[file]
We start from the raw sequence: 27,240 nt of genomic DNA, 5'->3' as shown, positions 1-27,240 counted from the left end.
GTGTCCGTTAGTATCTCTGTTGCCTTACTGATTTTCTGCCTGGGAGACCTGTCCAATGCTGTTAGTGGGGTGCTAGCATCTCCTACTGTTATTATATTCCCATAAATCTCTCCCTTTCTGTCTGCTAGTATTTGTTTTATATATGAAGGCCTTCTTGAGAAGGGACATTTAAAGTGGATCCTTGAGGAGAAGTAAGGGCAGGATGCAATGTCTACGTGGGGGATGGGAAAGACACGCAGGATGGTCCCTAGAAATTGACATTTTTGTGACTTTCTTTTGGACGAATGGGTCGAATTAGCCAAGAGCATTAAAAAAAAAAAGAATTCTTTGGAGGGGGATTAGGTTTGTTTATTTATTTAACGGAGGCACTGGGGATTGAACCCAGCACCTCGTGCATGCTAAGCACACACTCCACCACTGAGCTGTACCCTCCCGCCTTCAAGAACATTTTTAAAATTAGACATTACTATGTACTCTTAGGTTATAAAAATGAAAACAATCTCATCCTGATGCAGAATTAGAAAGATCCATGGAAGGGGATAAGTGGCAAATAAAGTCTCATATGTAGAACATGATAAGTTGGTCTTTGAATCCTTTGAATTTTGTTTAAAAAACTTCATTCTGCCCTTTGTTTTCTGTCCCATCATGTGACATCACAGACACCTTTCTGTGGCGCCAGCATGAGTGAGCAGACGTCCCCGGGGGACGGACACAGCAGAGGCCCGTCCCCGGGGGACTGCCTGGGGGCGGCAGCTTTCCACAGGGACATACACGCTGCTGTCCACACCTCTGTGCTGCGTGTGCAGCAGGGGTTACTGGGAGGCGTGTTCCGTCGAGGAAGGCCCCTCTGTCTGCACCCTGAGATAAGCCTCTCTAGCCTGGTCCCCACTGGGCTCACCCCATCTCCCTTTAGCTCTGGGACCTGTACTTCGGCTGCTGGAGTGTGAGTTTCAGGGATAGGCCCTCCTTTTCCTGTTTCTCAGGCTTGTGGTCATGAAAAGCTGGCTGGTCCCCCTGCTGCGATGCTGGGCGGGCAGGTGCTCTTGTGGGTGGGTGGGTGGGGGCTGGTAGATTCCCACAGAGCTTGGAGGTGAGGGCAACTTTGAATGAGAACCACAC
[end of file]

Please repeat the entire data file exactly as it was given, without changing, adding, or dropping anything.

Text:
We start from the raw sequence: 27,240 nt of genomic DNA, 5'->3' as shown, positions 1-27,240 counted from the left end.
GTGTCCGTTAGTATCTCTGTTGCCTTACTGATTTTCTGCCTGGGAGACCTGTCCAATGCTGTTAGTGGGGTGCTAGCATCTCCTACTGTTATTATATTCCCATAAATCTCTCCCTTTCTGTCTGCTAGTATTTGTTTTATATATGAAGGCCTTCTTGAGAAGGGACATTTAAAGTGGATCCTTGAGGAGAAGTAAGGGCAGGATGCAATGTCTACGTGGGGGATGGGAAAGACACGCAGGATGGTCCCTAGAAATTGACATTTTTGTGACTTTCTTTTGGACGAATGGGTCGAATTAGCCAAGAGCATTAAAAAAAAAAAGAATTCTTTGGAGGGGGATTAGGTTTGTTTATTTATTTAACGGAGGCACTGGGGATTGAACCCAGCACCTCGTGCATGCTAAGCACACACTCCACCACTGAGCTGTACCCTCCCGCCTTCAAGAACATTTTTAAAATTAGACATTACTATGTACTCTTAGGTTATAAAAATGAAAACAATCTCATCCTGATGCAGAATTAGAAAGATCCATGGAAGGGGATAAGTGGCAAATAAAGTCTCATATGTAGAACATGATAAGTTGGTCTTTGAATCCTTTGAATTTTGTTTAAAAAACTTCATTCTGCCCTTTGTTTTCTGTCCCATCATGTGACATCACAGACACCTTTCTGTGGCGCCAGCATGAGTGAGCAGACGTCCCCGGGGGACGGACACAGCAGAGGCCCGTCCCCGGGGGACTGCCTGGGGGCGGCAGCTTTCCACAGGGACATACACGCTGCTGTCCACACCTCTGTGCTGCGTGTGCAGCAGGGGTTACTGGGAGGCGTGTTCCGTCGAGGAAGGCCCCTCTGTCTGCACCCTGAGATAAGCCTCTCTAGCCTGGTCCCCACTGGGCTCACCCCATCTCCCTTTAGCTCTGGGACCTGTACTTCGGCTGCTGGAGTGTGAGTTTCAGGGATAGGCCCTCCTTTTCCTGTTTCTCAGGCTTGTGGTCATGAAAAGCTGGCTGGTCCCCCTGCTGCGATGCTGGGCGGGCAGGTGCTCTTGTGGGTGGGTGGGTGGGGGCTGGTAGATTCCCACAGAGCTTGGAGGTGAGGGCAACTTTGAATGAGAACCACAC